California’s 1,100 miles of coastal beaches, many with soft sand and great waves and fun piers, are among the state’s greatest assets, destinations for locals and visitors alike.
But new research shows that for many Californians, the beach is out of reach.
While the beach itself is intended to be free or inexpensive, ancillary expenses and social barriers often make it tough for low-income residents to enjoy a day on the sand.
This week, legislation was introduced in Sacramento aimed at fixing that problem. If passed, Assembly Bill 250 would direct the state Coastal Conservancy to develop new, low-cost accommodations and improve existing affordable accommodations, with the goal of making a trip to the beach more accessible for families that don’t have a lot of money and might have to travel far.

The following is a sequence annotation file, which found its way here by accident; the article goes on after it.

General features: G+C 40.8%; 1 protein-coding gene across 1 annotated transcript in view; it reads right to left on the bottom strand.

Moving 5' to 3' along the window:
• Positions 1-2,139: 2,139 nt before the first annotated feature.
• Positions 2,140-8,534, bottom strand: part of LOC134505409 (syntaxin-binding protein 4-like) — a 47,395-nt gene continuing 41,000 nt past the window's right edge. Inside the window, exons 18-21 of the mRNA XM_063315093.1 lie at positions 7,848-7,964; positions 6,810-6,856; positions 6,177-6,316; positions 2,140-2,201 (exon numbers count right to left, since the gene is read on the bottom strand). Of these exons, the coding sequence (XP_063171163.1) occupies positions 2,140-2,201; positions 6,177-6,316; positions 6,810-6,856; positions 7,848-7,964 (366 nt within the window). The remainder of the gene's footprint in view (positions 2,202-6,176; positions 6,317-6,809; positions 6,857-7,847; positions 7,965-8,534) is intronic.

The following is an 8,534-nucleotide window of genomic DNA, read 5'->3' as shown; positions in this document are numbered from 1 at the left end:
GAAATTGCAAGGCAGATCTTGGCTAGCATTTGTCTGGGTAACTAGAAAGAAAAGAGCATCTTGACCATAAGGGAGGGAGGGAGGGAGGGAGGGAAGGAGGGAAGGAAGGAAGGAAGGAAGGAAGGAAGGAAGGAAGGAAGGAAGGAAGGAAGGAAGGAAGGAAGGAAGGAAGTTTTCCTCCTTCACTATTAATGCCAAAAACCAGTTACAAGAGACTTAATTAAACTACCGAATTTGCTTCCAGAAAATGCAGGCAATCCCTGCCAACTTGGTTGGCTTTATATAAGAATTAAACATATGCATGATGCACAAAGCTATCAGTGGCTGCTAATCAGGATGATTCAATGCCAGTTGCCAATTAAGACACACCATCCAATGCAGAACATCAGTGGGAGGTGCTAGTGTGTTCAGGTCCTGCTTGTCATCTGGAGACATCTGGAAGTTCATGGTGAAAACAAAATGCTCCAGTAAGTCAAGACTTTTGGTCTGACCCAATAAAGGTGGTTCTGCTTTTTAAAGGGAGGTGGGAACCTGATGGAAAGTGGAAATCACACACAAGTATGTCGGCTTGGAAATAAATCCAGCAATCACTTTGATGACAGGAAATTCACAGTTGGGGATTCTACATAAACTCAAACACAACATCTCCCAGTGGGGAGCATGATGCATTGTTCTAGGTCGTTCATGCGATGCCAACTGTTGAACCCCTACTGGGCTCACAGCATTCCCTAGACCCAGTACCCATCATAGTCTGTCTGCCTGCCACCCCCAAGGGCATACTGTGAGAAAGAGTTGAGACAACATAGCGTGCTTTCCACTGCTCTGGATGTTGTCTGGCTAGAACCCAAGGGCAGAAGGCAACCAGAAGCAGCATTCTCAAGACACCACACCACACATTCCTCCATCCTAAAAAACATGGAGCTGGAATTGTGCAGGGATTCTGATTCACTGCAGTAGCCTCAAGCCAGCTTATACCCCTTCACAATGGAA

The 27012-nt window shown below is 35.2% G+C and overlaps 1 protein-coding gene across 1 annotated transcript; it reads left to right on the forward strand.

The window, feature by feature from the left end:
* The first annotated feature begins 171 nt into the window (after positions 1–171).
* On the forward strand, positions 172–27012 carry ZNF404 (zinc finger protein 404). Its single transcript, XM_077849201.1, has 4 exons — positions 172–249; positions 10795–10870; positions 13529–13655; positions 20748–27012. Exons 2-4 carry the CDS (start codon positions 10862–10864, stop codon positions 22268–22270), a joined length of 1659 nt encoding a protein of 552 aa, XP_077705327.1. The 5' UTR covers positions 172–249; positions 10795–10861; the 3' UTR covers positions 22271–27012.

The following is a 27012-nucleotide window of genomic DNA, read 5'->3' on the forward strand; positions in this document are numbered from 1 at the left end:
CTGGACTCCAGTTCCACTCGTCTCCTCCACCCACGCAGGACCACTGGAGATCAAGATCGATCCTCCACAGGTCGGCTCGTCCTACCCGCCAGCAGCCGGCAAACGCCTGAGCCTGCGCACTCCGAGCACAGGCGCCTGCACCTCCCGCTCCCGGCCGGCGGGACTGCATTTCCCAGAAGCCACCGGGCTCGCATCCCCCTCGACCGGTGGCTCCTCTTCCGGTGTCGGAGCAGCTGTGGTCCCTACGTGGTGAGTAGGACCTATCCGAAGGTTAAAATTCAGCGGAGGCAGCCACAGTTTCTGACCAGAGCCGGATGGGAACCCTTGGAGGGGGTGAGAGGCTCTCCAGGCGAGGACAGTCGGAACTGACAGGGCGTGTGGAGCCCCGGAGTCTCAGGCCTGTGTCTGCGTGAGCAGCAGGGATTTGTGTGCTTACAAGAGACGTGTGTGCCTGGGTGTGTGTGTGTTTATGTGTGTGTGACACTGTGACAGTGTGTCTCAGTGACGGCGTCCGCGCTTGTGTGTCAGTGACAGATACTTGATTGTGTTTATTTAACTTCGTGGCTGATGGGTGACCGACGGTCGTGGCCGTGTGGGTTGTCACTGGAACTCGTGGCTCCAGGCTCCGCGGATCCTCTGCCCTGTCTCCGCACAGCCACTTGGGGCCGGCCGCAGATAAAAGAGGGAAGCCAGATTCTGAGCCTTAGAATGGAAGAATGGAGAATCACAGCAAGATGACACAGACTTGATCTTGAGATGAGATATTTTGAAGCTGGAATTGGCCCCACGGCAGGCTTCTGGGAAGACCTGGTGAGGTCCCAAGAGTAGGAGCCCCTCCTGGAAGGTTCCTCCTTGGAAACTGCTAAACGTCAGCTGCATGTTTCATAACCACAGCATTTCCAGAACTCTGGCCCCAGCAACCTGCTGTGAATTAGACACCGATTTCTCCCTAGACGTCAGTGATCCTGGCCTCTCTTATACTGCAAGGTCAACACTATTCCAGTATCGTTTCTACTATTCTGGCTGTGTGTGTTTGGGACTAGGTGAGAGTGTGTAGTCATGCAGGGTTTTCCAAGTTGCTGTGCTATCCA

“It’s heartbreaking to see lower-income families and middle-class families who never have seen the beach or enjoyed waking up to the sounds of tides and the salt in the air,” said Lorena Gonzalez Fletcher, D-San Diego, who introduced the legislation Monday.
“It’s heartbreaking for me because it’s such a part of the California experience.”
The bill comes days after researchers at UCLA released a study that details how travel costs and lack of affordable accommodations prevent low-income families from going to the beach.
The average travel cost for a one-day visit to the beach was $22 (not including parking or food), according to the study….